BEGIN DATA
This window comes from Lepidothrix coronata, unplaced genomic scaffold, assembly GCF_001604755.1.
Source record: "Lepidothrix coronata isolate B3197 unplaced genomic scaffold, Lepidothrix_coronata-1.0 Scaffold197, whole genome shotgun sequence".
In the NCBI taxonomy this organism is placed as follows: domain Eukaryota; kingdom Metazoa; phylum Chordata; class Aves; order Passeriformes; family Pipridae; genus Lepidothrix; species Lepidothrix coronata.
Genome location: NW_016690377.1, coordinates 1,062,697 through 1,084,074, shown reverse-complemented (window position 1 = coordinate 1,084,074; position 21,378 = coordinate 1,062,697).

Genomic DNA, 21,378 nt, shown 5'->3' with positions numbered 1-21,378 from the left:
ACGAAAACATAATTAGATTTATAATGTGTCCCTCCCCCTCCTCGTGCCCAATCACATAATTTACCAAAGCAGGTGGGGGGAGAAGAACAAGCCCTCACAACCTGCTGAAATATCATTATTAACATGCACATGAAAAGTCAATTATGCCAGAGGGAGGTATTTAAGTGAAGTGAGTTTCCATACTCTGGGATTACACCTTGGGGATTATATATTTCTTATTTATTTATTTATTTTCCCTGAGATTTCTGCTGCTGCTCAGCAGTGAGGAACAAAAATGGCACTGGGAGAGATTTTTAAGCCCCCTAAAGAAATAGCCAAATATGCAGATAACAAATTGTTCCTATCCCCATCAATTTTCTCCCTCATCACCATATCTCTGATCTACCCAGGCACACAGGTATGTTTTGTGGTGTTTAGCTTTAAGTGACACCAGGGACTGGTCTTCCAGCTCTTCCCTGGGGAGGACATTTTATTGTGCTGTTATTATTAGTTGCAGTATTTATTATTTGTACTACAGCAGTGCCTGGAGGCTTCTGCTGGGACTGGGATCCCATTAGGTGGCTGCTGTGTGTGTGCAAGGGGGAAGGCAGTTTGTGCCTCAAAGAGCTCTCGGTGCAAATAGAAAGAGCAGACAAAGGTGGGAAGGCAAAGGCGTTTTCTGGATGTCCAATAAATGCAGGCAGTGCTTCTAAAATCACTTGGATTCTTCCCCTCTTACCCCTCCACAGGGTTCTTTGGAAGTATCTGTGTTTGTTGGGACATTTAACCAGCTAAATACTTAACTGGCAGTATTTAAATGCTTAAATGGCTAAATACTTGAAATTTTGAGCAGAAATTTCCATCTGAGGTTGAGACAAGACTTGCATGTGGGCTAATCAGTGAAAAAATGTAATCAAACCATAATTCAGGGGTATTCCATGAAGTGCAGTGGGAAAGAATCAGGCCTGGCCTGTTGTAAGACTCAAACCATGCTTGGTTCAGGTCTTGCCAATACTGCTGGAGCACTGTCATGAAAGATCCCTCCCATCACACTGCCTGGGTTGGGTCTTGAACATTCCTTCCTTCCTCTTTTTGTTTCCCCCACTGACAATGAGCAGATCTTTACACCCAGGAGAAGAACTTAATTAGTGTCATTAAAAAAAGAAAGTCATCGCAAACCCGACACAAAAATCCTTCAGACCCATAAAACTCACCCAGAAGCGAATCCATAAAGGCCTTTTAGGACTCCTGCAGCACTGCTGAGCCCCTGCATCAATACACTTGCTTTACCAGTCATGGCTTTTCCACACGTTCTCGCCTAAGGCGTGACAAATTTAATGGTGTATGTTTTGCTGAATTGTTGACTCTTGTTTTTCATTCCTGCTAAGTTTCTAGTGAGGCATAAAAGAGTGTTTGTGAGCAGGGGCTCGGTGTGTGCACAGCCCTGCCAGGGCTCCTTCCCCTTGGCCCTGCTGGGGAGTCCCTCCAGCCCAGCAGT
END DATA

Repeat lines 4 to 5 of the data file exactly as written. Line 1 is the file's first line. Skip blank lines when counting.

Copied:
Genome location: NW_016690377.1, coordinates 1,062,697 through 1,084,074, shown reverse-complemented (window position 1 = coordinate 1,084,074; position 21,378 = coordinate 1,062,697).

Genomic DNA, 21,378 nt, shown 5'->3' with positions numbered 1-21,378 from the left: